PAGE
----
The employment status of parents within these families had a considerable impact on whether child care was used, and what type of care was used. For one parent families where the parent was working, 95% used child care in the previous week, with over half (54%) of these families using a combination of formal and informal care. Of those one parent families who used child care, long day care was most commonly used (57%), followed by the child's grandparent (43%).

Over half (54%) of one parent families in which the parent was aged 25-54 years and was not working also used some form of child care in the previous week, indicating that despite the fact that the parent was not working, there was still a need for some form of child care.

10. Labour force status of family(a) caring for young children(b), Proportion that used some form of child care
Graph: 10. Labour force status of family(a) caring for young children(b), Proportion that used some form of child care


For couple families (end note 5) in which both parents were employed, 83% of families used some form of child care. Of these, 31% used only formal child care, 35% used only informal child care, and 34% used a combination of formal and informal care. In contrast, for those couple families with young children2 in which only one parent was employed, less than half (44%) used some form of child care in the previous week.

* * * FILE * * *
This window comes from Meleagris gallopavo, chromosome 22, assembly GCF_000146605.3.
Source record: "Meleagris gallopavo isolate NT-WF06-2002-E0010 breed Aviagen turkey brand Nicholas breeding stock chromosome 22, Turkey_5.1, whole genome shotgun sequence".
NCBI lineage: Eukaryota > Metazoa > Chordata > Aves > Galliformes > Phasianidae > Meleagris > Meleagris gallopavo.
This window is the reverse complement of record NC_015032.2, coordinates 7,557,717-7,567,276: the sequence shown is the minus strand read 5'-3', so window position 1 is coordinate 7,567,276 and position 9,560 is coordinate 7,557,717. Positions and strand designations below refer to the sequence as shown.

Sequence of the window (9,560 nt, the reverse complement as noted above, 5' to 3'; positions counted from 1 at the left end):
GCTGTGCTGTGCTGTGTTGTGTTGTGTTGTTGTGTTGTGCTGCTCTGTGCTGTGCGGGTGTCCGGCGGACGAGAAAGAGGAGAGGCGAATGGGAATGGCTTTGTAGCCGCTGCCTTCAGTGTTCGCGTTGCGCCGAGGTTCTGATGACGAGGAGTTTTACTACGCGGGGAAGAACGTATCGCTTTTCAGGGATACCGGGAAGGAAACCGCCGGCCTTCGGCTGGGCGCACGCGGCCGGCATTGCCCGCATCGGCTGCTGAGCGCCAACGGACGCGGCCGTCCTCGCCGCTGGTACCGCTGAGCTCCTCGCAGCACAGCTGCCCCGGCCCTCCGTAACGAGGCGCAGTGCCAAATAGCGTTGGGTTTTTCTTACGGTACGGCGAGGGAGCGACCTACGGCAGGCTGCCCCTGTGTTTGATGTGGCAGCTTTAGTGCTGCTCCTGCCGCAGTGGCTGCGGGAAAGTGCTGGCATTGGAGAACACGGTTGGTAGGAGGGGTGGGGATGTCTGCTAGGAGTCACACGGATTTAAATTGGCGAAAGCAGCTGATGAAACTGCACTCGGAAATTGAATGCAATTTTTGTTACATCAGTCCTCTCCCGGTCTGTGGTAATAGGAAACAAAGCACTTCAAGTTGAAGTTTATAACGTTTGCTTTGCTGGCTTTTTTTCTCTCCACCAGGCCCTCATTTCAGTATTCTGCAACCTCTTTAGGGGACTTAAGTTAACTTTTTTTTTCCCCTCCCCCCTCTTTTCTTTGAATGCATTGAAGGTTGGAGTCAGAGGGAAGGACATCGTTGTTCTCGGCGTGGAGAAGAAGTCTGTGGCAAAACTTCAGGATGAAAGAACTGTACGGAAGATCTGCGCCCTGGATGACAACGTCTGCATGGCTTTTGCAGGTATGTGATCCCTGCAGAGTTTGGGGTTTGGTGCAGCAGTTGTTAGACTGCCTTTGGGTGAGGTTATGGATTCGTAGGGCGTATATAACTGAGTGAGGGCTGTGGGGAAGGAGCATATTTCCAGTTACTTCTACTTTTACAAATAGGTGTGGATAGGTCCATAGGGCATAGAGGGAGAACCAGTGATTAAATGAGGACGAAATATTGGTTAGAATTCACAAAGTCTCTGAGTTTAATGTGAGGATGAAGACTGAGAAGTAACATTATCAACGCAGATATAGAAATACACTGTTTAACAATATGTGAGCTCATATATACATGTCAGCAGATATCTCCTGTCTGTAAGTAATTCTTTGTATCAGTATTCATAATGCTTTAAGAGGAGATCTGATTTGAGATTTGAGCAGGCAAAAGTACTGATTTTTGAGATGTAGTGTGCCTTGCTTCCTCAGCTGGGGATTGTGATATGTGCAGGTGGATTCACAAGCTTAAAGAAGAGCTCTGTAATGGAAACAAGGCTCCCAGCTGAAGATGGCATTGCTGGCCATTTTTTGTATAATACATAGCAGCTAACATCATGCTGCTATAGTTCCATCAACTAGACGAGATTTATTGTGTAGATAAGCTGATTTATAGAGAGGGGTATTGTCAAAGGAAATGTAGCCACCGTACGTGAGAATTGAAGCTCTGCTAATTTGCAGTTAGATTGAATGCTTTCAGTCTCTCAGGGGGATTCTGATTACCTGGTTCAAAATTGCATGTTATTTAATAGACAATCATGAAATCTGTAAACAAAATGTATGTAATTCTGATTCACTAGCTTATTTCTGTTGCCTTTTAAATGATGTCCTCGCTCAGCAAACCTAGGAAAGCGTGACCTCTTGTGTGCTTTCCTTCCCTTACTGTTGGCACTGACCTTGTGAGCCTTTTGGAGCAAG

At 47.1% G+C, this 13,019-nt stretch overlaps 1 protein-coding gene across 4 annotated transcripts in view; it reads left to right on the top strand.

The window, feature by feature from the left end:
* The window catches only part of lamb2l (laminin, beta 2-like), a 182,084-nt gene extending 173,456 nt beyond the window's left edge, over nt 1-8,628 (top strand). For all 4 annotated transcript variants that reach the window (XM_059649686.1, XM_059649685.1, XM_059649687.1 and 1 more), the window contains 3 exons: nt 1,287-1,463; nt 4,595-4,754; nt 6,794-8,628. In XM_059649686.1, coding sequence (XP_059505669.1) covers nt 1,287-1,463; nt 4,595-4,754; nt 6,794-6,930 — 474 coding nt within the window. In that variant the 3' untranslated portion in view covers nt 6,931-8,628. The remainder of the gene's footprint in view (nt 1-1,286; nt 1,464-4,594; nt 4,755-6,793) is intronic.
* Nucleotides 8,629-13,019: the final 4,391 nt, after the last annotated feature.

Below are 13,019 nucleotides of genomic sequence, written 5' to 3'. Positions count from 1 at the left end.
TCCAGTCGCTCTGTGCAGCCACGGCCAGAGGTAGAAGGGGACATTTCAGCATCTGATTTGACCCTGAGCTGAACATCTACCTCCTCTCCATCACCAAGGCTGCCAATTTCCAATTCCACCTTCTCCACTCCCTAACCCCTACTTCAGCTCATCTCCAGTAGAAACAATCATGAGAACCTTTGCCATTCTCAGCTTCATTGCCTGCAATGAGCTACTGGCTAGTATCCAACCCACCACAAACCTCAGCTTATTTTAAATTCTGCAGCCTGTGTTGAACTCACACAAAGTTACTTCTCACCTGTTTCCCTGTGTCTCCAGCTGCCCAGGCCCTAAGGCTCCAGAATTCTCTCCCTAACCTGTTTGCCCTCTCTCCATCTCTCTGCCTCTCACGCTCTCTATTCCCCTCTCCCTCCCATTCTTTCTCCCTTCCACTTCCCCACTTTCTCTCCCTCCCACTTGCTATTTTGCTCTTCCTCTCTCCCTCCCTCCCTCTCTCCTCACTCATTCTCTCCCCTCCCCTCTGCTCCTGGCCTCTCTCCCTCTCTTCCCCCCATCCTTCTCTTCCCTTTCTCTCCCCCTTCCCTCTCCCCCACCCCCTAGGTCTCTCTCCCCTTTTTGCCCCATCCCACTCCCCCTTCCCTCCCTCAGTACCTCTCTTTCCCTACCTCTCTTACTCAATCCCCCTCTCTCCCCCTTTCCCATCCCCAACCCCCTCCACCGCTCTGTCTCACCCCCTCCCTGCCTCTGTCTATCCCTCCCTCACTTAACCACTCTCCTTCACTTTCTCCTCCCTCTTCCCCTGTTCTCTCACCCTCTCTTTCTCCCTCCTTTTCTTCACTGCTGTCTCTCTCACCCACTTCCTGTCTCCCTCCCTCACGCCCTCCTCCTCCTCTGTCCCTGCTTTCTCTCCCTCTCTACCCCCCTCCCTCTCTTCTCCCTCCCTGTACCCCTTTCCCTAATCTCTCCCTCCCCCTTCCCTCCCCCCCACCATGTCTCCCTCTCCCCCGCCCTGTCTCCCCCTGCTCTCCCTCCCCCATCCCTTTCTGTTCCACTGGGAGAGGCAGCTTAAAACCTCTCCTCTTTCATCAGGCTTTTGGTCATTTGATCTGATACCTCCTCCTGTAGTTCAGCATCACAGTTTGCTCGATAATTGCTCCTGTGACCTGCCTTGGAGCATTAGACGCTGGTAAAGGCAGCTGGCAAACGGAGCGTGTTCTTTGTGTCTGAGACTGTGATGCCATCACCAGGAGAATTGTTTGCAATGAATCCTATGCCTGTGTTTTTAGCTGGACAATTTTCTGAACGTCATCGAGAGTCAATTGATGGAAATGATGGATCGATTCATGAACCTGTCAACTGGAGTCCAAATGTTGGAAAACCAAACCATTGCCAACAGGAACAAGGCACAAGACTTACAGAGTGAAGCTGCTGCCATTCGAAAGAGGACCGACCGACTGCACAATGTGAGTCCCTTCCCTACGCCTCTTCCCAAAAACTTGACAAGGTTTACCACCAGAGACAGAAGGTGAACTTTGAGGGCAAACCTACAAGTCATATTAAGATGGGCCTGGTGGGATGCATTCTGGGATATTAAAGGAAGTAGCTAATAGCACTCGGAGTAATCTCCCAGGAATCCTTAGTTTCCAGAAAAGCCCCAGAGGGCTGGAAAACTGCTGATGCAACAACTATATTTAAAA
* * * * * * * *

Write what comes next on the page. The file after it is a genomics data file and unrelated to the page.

Whether parents in couple families were employed full-time or part-time also had an influence on the type of child care used. Care provided by the child's grandparent(s) was a commonly used form of child care by all couple families, with the family's full-time/part-time status only making a small difference in the use of this form of child care. Couple families in which both parents worked full-time were more likely to use formal child care arrangements such as Long day care centres (53%) and Family day care (20%) than couple families in which one parent was employed full-time and the other part-time (43% and 11% respectively). In couple families in which one parent was full-time and the other was not employed, formal child care arrangements were still used, though to a lesser extent, with one third (33%) using Long day care centres, and 7% using Family day care.

11. Full-time/Part-time status of couple families(a)(b), Selected child care used
Graph: 11. Full-time/Part-time status of couple families(a)(b), Selected child care used



Income